Frequency divider

Thread Starter

anhnha

Joined Apr 19, 2012
880
Is there a frequency divider from flip flops that can generate a clock with an arbitrary number such as 20, 25 not just 2, 4, 8, 16, 32, 64,...?
 

Brownout

Joined Jan 10, 2012
2,390
Yes. You have to decode that counts that give you those ratios. For example, to get a divide by 20, you decode the binary value 10100. Use the output of the decoder to restart the count.
 

cmartinez

Joined Jan 17, 2007
7,024
Is there a frequency divider from flip flops that can generate a clock with an arbitrary number such as 20, 25 not just 2, 4, 8, 16, 32, 64,...?
I'm not sure, but you could obtain any number you like through the addition of any number that is a power of 2. Just like you can express any number using the decimal notation.
 

Brownout

Joined Jan 10, 2012
2,390
Thanks for the answers!

Could you explain a bit more?
For a simple example, consider a divide by three circuit. The output will be zero, one, two, zero, one, two, etc. An output will be generated each time the counter reaches two, so that output would be used to reset the count back to zero.

If you generate your divide by three using a two bit counter, there is no need to reset the count, it will be done automatically.
 

Thread Starter

anhnha

Joined Apr 19, 2012
880
Do you mean that we use the reset signal of counter as the created clock?
I see that the clock doesn't have a 50% duty cycle. How can I get a 50% duty cycle?
 

Lestraveled

Joined May 19, 2014
1,946
What you are describing is generally called a "divide by N" counter. A common chip used for this is a 74193 (TTL logic) programmable up/down counter. You load in the divide by number and clock the down pin. Do a google search for a 74193 or "divide by N counter", for more info.
 

Thread Starter

anhnha

Joined Apr 19, 2012
880
What you are describing is generally called a "divide by N" counter. A common chip used for this is a 74193 (TTL logic) programmable up/down counter. You load in the divide by number and clock the down pin. Do a google search for a 74193 or "divide by N counter", for more info.
Yes, that will do the job but I don't want to use any chip. Maybe I just need to read the structure used in the chip.
 

cmartinez

Joined Jan 17, 2007
7,024
Yes, that will do the job but I don't want to use any chip. Maybe I just need to read the structure used in the chip.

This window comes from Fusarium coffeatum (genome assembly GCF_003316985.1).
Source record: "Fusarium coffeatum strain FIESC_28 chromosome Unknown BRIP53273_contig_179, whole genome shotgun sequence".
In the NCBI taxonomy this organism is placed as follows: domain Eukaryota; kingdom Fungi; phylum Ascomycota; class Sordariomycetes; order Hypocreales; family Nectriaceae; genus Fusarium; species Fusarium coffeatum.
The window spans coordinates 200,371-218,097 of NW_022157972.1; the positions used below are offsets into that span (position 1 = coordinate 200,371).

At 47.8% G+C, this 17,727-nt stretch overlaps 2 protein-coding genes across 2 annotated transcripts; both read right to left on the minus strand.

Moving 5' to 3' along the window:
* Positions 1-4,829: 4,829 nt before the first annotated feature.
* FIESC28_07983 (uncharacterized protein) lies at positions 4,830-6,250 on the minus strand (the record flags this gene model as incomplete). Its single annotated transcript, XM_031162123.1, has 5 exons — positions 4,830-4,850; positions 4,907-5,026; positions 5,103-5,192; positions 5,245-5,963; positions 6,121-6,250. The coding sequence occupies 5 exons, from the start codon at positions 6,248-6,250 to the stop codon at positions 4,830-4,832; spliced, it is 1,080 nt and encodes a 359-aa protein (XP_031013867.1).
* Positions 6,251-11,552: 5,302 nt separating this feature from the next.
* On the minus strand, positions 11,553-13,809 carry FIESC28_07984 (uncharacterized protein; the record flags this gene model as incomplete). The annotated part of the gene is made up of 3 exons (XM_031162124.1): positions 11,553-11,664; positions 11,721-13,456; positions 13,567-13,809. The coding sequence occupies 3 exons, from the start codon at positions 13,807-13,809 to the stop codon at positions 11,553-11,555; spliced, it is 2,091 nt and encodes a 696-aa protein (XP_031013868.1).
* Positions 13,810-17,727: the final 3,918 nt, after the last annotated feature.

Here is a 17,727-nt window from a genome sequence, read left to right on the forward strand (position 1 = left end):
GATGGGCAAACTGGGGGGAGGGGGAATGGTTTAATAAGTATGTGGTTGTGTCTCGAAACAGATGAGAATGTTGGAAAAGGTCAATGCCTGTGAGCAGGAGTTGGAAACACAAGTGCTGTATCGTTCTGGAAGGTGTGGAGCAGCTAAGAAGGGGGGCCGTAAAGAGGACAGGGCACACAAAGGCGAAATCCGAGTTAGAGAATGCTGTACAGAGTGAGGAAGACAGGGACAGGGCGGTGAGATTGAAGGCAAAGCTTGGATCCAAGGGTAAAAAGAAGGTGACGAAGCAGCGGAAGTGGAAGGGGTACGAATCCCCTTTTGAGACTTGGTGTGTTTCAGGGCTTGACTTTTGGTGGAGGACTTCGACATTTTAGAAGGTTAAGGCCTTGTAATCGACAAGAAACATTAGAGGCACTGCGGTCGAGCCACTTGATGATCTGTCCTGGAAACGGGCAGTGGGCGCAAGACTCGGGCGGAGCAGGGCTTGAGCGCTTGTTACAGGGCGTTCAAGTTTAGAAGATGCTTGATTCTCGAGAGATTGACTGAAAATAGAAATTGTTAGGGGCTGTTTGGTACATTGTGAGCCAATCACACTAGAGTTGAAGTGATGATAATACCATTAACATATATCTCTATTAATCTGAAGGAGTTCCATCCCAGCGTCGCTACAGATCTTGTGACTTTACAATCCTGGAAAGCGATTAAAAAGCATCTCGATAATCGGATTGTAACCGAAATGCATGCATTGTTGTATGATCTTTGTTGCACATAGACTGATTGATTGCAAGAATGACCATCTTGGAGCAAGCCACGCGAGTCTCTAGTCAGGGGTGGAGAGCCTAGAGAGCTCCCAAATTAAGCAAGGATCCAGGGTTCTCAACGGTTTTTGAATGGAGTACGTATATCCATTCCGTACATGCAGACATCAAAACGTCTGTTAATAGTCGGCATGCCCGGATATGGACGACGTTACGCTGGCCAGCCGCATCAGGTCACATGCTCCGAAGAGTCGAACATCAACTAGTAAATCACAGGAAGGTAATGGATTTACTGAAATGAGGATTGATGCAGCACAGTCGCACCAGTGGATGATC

If that's the case, then I strongly suggest you download Digital Works. It's a free digital electronics simulator software that allows you to build logic layouts using the most commonly available gates and flip-flops to create any logic process that you want. And it's also an extremely powerful learning tool.
 
Last edited:

Brownout

Joined Jan 10, 2012
2,390
Do you mean that we use the reset signal of counter as the created clock?
No. Use the created clock as the reset of the counter.

I see that the clock doesn't have a 50% duty cycle. How can I get a 50% duty cycle?
Feed a flip flop configured as a 1-bit counter with 2X frequency you want (derived from the counter/decoder we discussed.) The f/f will divide the freq by 2 and guarantee 50% duty.
 

Brownout

Joined Jan 10, 2012
2,390
What you are describing is generally called a "divide by N" counter. A common chip used for this is a 74193 (TTL logic) programmable up/down counter. You load in the divide by number and clock the down pin. Do a google search for a 74193 or "divide by N counter", for more info.
Once can use !BO for the generated clock (not 50%Duty Cycle) and also to reload the start value. Or, load MAX COUNT - count(frequency), count up and use !CO.
 

alfacliff

Joined Dec 13, 2013
2,458
if you dont want to use any chip, you will have to build the circuti with resistors and transistors. that will take up a lot of time and parts. that is why chips were invented, making building blocks that could be connected together to make anything you want.
 
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